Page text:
Armenia has recognized Nagorno-Karabakh as Azerbaijani territory, according to the joint announcement by Armenian Prime Minister Nikol Pashinyan and Azerbaijani President Ilham Aliyev.
An escalating spat between the leaders of Armenia and Azerbaijan played out openly in front of Vladimir Putin yesterday, highlighting the depth of...see more
The President of Azerbaijan stated that his country has no territorial claims against Armenia. He added that “given that Armenia recognized Karabakh as part of Azerbaijan”, the two countries have the opportunity to reach a peace agreement. The Prime Minister of Armenia, in turn, announced that the recognition of the territorial integrity of both countries had been agreed.
Earlier, at a press conference in Yerevan, Pashinyan said that his country recognizes the territorial integrity of Azerbaijan, which includes Nagorno-Karabakh, but on the condition that the security of the Armenian population is ensured. Aliyev, however, said the signing of a peace treaty with Armenia was “inevitable” and added that Baku was making “constructive efforts” to achieve this goal.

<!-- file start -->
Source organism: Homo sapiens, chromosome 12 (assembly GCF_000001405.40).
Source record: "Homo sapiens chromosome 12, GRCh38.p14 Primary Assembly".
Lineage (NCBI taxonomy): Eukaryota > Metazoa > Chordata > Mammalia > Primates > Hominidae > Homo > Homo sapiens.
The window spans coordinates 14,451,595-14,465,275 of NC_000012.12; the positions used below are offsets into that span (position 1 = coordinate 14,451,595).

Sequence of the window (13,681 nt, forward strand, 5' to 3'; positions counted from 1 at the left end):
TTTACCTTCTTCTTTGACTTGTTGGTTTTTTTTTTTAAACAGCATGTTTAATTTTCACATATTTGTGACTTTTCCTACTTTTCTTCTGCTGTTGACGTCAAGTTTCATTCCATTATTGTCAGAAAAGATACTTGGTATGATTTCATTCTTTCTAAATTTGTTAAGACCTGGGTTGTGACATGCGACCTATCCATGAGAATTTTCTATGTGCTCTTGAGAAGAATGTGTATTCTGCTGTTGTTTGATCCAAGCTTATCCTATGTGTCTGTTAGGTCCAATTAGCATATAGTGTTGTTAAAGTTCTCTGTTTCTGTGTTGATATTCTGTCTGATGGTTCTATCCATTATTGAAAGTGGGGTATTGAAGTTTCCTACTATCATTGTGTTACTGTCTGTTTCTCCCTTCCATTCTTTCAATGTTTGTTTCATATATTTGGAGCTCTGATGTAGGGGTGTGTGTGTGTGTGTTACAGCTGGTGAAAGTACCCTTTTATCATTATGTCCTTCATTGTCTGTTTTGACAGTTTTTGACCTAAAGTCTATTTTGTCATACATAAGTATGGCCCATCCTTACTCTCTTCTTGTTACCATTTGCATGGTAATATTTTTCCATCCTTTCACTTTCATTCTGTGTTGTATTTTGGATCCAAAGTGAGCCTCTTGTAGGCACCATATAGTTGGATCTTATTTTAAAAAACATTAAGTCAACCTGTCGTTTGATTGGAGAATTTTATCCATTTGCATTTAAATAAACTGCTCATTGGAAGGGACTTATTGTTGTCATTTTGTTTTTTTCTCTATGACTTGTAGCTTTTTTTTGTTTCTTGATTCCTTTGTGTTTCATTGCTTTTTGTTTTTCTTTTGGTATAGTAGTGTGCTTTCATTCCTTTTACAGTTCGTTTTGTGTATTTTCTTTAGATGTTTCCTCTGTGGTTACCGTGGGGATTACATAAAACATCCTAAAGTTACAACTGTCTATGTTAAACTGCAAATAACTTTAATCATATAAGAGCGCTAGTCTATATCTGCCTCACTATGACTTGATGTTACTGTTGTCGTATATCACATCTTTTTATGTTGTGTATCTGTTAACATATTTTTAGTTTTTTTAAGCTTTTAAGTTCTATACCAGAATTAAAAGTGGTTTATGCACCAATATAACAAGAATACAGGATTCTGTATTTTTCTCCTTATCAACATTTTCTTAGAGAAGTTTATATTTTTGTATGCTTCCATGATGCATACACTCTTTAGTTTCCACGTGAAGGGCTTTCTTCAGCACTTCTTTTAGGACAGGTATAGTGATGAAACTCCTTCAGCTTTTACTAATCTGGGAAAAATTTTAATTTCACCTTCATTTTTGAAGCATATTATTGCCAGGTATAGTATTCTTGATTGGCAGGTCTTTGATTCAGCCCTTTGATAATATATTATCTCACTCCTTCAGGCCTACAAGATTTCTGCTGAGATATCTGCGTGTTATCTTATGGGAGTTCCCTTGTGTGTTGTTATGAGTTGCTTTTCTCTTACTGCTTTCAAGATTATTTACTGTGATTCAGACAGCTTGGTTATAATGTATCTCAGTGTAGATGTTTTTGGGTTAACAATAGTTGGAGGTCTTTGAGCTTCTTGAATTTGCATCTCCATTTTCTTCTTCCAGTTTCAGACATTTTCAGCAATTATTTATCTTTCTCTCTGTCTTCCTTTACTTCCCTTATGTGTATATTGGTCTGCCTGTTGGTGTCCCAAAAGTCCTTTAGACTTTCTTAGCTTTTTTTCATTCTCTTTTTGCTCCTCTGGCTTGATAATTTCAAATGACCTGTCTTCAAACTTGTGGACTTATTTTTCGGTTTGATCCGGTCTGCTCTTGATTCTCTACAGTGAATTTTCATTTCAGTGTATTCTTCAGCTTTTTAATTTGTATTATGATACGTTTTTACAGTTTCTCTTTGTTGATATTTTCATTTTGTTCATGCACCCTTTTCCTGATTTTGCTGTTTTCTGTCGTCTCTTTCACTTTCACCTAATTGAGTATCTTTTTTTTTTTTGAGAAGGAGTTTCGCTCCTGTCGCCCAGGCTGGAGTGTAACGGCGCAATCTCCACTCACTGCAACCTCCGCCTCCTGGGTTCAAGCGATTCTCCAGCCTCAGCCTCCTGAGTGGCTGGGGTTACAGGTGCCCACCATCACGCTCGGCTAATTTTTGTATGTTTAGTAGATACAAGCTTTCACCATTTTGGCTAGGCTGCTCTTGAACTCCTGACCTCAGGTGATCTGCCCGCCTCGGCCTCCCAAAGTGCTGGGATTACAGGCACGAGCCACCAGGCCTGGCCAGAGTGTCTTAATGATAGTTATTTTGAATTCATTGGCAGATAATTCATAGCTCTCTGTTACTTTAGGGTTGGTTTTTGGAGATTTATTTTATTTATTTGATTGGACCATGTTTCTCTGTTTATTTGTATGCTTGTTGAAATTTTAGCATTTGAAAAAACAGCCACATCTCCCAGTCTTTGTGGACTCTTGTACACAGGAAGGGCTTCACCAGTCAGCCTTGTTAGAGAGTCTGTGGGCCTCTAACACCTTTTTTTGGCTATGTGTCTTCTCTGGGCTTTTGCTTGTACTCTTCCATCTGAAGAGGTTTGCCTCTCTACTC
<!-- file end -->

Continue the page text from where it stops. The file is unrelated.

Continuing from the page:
According to Russian independent media, this is a “major progress” towards the normalization of relations between the feuding states. The next talks between the leaders are due to take place on Thursday. The negotiations will be mediated by Vladimir Putin.
Armenian and Azerbaijani top politicians met during the session of the Supreme Eurasian Economic Council which is the highest supranational body of the Eurasian Economic Union. It includes Armenia, Belarus, Kazakhstan, Kyrgyzstan, and Russia.
Armenia and Azerbaijan have had a decades-long dispute over Nagorno-Karabakh, an Armenian separatist region that is de jure part of Azerbaijan. The bloodiest clashes between Armenians and Azeris over Nagorno-Karabakh took place in 1988-1994. The area became, in effect, an Armenian-ruled quasi-state supported by Armenia. The last stage of this conflict took place in 2020 when Azerbaijan regained control over part of this territory.